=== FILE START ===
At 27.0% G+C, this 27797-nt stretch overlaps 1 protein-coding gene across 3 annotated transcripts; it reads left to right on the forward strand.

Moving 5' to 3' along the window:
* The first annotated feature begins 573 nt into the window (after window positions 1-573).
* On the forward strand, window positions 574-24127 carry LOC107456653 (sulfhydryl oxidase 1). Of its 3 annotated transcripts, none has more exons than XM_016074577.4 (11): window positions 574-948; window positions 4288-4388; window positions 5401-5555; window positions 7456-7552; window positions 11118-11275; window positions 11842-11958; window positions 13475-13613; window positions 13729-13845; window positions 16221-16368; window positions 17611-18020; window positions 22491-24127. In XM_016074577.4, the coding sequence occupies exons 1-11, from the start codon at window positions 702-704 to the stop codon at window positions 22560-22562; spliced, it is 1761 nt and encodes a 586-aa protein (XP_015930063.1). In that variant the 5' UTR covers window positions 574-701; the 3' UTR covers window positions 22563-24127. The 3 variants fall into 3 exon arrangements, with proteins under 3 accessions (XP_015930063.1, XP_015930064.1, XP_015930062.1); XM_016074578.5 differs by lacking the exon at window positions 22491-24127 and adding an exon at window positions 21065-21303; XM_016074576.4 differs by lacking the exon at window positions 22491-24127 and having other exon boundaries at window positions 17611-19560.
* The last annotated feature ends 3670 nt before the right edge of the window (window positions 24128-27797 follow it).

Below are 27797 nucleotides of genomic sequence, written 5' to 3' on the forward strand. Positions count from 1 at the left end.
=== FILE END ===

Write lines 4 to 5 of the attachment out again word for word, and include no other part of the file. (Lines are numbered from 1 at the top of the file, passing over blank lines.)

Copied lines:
* On the forward strand, window positions 574-24127 carry LOC107456653 (sulfhydryl oxidase 1). Of its 3 annotated transcripts, none has more exons than XM_016074577.4 (11): window positions 574-948; window positions 4288-4388; window positions 5401-5555; window positions 7456-7552; window positions 11118-11275; window positions 11842-11958; window positions 13475-13613; window positions 13729-13845; window positions 16221-16368; window positions 17611-18020; window positions 22491-24127. In XM_016074577.4, the coding sequence occupies exons 1-11, from the start codon at window positions 702-704 to the stop codon at window positions 22560-22562; spliced, it is 1761 nt and encodes a 586-aa protein (XP_015930063.1). In that variant the 5' UTR covers window positions 574-701; the 3' UTR covers window positions 22563-24127. The 3 variants fall into 3 exon arrangements, with proteins under 3 accessions (XP_015930063.1, XP_015930064.1, XP_015930062.1); XM_016074578.5 differs by lacking the exon at window positions 22491-24127 and adding an exon at window positions 21065-21303; XM_016074576.4 differs by lacking the exon at window positions 22491-24127 and having other exon boundaries at window positions 17611-19560.
* The last annotated feature ends 3670 nt before the right edge of the window (window positions 24128-27797 follow it).